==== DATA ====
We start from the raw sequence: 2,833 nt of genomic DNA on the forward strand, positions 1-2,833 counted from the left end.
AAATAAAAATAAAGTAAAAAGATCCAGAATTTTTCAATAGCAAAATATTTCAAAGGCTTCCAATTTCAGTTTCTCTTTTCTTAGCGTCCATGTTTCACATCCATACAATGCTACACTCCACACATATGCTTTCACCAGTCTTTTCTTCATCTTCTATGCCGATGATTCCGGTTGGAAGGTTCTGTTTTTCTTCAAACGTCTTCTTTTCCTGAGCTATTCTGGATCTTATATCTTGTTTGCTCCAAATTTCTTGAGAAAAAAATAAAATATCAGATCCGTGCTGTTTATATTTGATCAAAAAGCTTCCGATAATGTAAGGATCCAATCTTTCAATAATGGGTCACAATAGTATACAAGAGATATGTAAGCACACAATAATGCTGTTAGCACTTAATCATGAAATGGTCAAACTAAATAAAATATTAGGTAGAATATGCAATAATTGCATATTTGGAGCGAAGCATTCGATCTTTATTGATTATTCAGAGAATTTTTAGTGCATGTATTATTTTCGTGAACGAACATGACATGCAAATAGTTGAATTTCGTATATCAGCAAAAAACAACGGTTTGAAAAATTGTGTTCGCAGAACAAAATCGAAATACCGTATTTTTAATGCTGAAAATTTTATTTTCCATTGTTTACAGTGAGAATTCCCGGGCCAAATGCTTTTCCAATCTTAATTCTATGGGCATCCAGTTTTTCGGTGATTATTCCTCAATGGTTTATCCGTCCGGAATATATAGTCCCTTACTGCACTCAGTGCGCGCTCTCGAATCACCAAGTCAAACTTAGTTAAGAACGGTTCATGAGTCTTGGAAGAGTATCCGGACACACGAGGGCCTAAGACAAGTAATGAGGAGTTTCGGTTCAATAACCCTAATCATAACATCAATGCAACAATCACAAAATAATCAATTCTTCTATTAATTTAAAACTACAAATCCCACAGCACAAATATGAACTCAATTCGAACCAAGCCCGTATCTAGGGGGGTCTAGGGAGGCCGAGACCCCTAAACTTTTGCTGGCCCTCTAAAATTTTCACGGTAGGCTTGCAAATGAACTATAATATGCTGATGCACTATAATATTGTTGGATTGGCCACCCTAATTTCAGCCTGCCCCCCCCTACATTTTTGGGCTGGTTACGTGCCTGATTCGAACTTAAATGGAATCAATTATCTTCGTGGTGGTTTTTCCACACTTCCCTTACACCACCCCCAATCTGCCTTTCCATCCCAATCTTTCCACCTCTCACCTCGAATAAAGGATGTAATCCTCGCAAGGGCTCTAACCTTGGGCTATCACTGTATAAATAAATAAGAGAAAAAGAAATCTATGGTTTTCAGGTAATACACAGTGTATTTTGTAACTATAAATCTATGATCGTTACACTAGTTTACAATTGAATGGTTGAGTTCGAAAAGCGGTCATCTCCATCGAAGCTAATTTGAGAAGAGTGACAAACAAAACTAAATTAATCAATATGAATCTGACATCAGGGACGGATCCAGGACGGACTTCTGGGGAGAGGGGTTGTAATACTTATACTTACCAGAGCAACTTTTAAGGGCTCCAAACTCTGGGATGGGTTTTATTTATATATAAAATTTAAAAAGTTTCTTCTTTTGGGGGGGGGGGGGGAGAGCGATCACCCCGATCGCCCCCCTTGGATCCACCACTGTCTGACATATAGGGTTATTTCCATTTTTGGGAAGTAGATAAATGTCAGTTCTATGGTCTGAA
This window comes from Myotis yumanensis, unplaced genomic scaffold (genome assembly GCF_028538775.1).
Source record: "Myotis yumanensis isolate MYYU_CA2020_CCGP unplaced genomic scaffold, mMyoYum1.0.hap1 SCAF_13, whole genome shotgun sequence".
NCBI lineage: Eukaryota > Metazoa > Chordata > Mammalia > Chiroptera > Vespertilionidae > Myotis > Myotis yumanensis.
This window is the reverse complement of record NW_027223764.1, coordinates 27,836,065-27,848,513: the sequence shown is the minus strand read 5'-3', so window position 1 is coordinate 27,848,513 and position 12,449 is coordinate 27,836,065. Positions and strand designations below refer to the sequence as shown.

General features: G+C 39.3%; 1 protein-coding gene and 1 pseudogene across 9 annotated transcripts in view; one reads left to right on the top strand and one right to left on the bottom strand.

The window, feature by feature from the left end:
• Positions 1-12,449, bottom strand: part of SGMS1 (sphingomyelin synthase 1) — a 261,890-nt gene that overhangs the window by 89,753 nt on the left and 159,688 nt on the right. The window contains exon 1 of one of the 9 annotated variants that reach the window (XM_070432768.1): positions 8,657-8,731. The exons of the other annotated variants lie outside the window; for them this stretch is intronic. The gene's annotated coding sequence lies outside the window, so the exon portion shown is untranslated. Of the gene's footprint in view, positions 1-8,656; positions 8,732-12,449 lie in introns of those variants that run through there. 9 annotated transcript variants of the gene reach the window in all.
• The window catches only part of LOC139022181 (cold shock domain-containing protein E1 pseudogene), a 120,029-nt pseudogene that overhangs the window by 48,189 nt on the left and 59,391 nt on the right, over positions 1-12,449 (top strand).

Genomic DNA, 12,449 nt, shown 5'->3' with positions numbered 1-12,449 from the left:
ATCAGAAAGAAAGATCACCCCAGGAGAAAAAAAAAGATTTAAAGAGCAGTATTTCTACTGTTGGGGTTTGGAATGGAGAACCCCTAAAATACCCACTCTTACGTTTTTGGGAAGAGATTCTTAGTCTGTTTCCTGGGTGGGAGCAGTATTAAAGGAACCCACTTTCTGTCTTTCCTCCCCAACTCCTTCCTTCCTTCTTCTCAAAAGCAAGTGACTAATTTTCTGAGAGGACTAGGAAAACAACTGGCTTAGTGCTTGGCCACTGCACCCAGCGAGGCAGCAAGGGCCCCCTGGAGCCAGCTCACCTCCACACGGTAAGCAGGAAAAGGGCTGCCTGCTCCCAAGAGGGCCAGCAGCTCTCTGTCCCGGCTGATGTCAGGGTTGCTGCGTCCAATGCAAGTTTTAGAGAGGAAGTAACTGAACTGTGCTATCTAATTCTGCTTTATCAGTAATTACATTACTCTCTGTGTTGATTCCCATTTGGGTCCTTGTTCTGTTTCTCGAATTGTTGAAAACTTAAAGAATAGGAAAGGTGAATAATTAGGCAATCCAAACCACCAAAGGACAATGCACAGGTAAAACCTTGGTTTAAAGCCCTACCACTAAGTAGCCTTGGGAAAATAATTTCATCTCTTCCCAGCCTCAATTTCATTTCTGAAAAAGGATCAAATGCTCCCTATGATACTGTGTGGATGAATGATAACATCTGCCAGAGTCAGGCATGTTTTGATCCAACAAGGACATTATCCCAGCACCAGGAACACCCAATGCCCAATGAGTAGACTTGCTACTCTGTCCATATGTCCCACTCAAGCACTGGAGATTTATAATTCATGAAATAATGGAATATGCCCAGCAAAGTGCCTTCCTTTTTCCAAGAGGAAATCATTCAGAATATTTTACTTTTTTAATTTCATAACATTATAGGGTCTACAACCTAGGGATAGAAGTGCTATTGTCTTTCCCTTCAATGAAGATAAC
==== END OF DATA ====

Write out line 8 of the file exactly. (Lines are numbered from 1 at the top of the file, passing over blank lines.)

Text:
The window, feature by feature from the left end: